in defense (and against) “love the way you lie”

There’s this new song by Eminem and Rihanna that’s sparking a lot of conversation.

A few things to preface my own opinion of the song: I don’t think Eminem is that great, as rappers go. I find him a bit dull, but there are a couple of his songs that I think are decent. “Stan” I like, which may be why I think “Love the Way You Lie” is interesting as well. I do like Rihanna, though in general I listen to more quiet indie music than anything else. Still, she has catchy music that I like to listen to when working out, cleaning, driving, etc. And I always like to defend mainstream, top-40 music (when it deserves the defense) because popularity does not negate talent. Sure, some mainstream stuff is shit, but it’s not because it is popular. I will also say that in this post I will kind of imply that people who listen to top-40 are not smart. I don’t think that’s the case; I just think that there are more people who don’t think for themselves listening to top-40 than to some other genres. But, again, top-40 doesn’t mean it’s bad, and it doesn’t mean only lame people listen to it.

So. First of all, Rihanna’s part in this song is beautiful. It’s an example of one of those songs when the melodic line is really fitting for the lyrics. It’s like onomatopoeia. Even if you didn’t hear what she was singing, you would still know there was pain and confusion and inner conflict. The song goes on to describe an abusive relationship, in which both members do pretty horrible things to each other, but they still love each other (or at least think they do), and Rihanna also says that she likes “the way it hurts,” which I think describes how a lot of people feel when they love someone who treats them badly, no matter whether it’s just a guy who’s a bit of an asshole or a guy who should be put in prison for beating his girlfriend.

People mostly have a problem with this song, I think, because it seems to glorify abuse, or at least demote its significance and make it seem like abusive relationships are no big deal. Nowhere does Rihanna sing about calling a hotline or going to a women’s shelter. She, or at least her character, is happy with the relationship. Or at least she’s settled in it and unwilling to change it.

This song can certainly be seen as irresponsible. Because Eminem and Rihanna are mainstream artists with a lot of fans who are young and impressionable, I can see how it is a bad move to sing a song that literally condones staying in a bad relationship. I doubt anyone would see that as the right thing to do.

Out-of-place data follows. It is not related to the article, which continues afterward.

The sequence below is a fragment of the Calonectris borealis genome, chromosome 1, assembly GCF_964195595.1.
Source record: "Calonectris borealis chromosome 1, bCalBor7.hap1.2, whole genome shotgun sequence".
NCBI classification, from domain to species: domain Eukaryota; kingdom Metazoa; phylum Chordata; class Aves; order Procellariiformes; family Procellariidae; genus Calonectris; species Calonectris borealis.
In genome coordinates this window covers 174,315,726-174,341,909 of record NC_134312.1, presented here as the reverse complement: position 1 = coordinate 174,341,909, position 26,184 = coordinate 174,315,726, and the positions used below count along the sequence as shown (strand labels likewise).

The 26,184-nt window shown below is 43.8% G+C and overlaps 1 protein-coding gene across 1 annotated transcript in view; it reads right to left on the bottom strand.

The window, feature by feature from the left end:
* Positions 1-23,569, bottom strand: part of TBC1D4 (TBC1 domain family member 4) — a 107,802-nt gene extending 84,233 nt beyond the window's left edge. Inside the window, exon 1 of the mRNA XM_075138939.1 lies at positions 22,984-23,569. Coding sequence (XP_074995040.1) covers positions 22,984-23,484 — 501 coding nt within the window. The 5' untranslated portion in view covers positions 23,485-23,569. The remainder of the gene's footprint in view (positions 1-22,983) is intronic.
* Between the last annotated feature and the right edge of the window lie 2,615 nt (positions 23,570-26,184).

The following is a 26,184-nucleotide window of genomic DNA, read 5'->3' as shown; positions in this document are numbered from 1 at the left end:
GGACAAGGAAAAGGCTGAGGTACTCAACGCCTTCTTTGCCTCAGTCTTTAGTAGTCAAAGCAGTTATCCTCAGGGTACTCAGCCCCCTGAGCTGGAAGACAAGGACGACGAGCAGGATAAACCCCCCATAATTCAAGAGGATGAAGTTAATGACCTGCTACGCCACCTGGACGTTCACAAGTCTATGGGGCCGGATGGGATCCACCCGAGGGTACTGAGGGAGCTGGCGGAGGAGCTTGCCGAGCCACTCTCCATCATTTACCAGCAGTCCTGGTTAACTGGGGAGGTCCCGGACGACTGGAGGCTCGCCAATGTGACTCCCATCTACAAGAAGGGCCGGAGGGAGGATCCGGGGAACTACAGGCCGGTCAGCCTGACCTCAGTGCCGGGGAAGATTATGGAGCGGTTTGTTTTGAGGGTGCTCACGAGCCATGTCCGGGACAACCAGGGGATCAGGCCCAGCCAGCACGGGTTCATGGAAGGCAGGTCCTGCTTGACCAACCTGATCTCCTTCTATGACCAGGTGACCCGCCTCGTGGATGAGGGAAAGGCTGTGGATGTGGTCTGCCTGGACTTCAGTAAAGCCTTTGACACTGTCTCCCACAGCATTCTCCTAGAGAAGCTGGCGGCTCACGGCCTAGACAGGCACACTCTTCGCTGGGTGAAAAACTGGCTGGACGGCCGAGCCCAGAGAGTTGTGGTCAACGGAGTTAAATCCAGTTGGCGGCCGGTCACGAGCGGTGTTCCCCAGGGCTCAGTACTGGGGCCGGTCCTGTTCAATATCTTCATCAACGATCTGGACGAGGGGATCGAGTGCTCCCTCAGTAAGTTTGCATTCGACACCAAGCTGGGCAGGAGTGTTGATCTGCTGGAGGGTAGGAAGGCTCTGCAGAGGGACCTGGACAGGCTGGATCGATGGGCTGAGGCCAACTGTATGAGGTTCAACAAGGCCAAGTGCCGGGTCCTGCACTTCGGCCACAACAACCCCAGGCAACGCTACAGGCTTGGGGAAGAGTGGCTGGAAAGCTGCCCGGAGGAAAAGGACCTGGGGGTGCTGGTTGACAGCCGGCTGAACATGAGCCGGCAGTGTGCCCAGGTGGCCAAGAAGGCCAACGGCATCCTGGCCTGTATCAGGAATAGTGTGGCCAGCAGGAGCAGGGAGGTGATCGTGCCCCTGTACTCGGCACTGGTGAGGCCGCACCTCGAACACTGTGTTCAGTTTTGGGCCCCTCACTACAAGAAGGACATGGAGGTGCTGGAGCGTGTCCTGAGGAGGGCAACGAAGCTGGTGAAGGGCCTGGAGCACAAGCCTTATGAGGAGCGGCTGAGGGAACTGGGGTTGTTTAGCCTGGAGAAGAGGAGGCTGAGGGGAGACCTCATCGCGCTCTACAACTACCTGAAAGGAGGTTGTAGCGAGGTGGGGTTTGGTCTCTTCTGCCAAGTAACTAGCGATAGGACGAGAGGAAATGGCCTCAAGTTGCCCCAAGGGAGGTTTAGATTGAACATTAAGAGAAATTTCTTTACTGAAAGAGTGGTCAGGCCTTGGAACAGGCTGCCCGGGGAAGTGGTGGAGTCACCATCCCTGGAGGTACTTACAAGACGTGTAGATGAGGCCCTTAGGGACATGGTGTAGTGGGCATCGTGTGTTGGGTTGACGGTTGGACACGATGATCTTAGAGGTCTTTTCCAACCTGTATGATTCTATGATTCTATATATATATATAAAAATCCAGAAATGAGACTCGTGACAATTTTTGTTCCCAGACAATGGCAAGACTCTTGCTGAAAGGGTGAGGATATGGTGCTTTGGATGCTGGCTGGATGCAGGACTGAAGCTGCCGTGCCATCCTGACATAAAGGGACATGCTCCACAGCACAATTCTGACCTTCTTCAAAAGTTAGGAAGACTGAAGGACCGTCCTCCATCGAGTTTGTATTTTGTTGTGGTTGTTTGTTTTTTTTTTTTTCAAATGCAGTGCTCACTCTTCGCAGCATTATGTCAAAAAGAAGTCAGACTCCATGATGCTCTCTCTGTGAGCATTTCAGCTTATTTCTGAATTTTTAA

But are Eminem and Rihanna actually condoning it, or are they just singing? I see singing as a form of acting, where you can sing about things that haven’t necessarily happened to you and make them your own. What’s more, Rihanna has been in an abusive relationship and probably felt some of these things, which makes her one of Stanislavski’s finest, because she’s method acting through a song. I choose to see the song as drama, not as fact, and I like to think that they are singing it to shed light on how a lot of women actually feel, not to say that it’s a good thing. But then again, that’s maybe not a good choice when many of your fans might not see the distinction. I don’t know that I would necessarily have been able to understand music as fiction when I was 11.

So I guess the real question is whether mainstream artists, whether they chose to be that way or ended up that way out of chance, have more of a responsibility to their own art or to the persona and public image and public role that they have been pigeonholed into.

I, however, really hope that I’m right about their intent, and I’m happy I bought the song. Because it’s pretty.

*The video, though, sucks. It delegitimizes the message that (I think) they’re trying to give. And also, like many music videos, it’s stupid and the “plot” doesn’t really make any sense. Though I love Dominic Monaghan.

(Find Eminem music on sale at Kmart.)

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